This blog by CREATe Deputy Director, Philip Schlesinger, introduces ‘The competition discourse in British broadcasting policy‘ – a Working Paper authored by CREATe Industry Fellow Richard Paterson. In his analysis, Richard Paterson revisits the history of broadcasting policy formation. Returning to the 1950s when the first rationales for competition were fully enunciated, he shows how by degrees such ideas have moved from the margins to occupy centre stage in shaping the TV market-place. Paterson’s account – which involves a painstaking reconstruction of the key steps on the road to where we are now – should give us all pause. While he thinks that the UK’s original vertically integrated duopolistic system demonstrated considerable strengths in global competition, he is not nostalgic … Continue reading
A limited number of spaces have opened up for a workshop on algorithms and law organised by Professor Lilian Edwards at the University of Strathclyde. PhD students and early career researchers are invited to take part in the event, which will take place on 15th February from 12:30-17:00h. Speakers include Professor Lillian Edwards (Strathclyde), Michael Veale (UCL), Lorna Woods (Essex), Freddie Borgesius (Amsterdam) and Thomas Höppner (Berlin). The workshop will consider the legal, social and technical dimensions of algorithms and their role in governance. As we move further towards network-connected material life described as the ‘Internet of Things’, the status of algorithms as mechanisms for regulating social activity becomes evermore important. The afternoon session will discuss possible remedies to the … Continue reading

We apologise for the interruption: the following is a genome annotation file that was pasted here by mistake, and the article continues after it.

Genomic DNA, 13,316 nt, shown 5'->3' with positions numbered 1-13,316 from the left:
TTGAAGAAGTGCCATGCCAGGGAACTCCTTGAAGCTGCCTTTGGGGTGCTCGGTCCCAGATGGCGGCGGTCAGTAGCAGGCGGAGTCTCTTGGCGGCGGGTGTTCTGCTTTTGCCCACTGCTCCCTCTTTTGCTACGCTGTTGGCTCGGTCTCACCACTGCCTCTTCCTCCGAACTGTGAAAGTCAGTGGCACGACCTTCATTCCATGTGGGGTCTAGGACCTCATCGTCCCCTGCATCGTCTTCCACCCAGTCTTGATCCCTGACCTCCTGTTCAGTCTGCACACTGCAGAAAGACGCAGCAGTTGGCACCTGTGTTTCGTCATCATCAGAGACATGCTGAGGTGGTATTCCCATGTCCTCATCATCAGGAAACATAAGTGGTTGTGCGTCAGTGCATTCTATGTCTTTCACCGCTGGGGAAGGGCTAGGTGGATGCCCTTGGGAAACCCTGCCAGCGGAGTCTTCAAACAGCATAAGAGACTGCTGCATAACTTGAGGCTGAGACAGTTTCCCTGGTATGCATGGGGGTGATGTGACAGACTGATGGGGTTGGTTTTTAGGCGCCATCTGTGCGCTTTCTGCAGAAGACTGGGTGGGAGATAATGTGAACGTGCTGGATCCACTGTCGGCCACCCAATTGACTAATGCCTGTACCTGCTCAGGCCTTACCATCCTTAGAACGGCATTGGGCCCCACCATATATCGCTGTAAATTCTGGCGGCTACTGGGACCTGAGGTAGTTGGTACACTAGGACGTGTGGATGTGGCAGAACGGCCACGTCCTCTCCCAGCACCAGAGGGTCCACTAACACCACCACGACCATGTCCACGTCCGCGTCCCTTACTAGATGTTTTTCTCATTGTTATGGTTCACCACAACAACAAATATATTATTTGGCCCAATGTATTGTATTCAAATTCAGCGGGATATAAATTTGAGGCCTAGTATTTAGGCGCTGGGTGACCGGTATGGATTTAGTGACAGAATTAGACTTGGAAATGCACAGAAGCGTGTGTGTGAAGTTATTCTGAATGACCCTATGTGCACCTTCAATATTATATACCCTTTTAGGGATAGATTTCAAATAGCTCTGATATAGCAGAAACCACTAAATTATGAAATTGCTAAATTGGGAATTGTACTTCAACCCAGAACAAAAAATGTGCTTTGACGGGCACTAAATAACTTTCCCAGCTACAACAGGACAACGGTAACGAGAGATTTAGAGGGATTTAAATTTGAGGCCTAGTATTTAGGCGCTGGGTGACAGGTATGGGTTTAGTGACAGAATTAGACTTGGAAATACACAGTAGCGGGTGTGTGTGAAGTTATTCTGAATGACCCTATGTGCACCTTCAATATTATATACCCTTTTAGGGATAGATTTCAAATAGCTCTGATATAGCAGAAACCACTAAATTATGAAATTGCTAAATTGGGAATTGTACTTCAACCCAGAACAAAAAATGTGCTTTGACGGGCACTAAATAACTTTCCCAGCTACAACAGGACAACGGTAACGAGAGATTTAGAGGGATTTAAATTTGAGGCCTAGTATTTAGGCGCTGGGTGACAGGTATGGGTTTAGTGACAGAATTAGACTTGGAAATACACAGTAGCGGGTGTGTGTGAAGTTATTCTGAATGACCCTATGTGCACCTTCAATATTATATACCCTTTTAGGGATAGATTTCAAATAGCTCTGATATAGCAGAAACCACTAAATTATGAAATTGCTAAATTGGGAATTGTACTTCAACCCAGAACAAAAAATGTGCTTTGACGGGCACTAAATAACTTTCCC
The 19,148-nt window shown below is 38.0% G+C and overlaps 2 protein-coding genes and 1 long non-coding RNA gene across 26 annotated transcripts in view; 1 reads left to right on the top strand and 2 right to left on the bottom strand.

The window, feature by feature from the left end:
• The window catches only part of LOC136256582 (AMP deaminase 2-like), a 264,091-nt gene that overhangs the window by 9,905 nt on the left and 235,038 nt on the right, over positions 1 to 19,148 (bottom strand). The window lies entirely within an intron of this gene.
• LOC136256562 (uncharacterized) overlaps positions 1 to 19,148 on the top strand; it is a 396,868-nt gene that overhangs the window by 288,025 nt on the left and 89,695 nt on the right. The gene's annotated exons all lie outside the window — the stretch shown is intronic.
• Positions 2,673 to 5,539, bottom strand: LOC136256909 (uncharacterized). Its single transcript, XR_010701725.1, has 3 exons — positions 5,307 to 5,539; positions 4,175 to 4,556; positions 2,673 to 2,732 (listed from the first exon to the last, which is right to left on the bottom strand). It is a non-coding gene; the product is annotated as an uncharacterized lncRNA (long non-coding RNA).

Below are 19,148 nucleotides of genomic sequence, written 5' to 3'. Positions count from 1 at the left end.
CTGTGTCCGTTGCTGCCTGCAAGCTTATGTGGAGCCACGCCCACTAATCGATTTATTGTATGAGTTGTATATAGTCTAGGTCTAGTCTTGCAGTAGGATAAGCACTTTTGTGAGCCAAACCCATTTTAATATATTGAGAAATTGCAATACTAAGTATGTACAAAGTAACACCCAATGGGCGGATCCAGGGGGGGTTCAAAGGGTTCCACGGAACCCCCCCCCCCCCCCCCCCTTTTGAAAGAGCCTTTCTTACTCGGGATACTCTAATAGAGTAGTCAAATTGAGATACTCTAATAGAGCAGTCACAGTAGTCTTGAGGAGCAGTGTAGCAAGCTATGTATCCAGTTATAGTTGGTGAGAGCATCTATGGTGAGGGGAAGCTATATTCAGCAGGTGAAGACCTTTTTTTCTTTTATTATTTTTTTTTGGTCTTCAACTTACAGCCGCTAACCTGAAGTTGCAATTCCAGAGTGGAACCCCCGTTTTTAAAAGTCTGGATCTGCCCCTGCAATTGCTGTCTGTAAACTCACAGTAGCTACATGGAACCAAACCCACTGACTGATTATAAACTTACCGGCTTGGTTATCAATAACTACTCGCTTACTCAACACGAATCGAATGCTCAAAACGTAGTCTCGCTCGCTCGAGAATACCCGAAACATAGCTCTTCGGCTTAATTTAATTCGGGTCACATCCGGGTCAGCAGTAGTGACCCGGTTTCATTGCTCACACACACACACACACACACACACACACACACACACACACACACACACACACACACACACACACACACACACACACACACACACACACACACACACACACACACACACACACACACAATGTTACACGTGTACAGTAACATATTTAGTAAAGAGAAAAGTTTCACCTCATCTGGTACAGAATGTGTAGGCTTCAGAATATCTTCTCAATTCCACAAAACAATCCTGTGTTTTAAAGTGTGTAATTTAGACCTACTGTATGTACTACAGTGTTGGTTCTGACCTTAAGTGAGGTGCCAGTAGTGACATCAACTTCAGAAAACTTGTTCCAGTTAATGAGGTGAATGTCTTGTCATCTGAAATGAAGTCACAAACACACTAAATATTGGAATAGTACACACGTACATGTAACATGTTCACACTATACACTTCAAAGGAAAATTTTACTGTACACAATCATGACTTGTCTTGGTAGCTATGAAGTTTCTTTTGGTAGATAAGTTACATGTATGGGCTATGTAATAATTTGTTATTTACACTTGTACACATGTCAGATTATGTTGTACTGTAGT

The web resource for the Digitising the Edwin Morgan Scrapbooks project was launched on Friday 20th January, the first major UK study to explore the concept of diligent search since the EU Orphan Works Directive and UK Orphan Works Licensing Scheme came into effect. The resource, found at www.digitisingmorgan.org, explains the obstacles in current copyright law which make the digitisation of cultural heritage collections so challenging and expensive. It was developed by the Project Officer Kerry Patterson, PI Professor Ronan Deazley (Queen’s University Belfast) and PhD student Victoria Stobo with Digital Resources Officer Peter Bennett and Data Specialist Jesus Rodriguez Perez.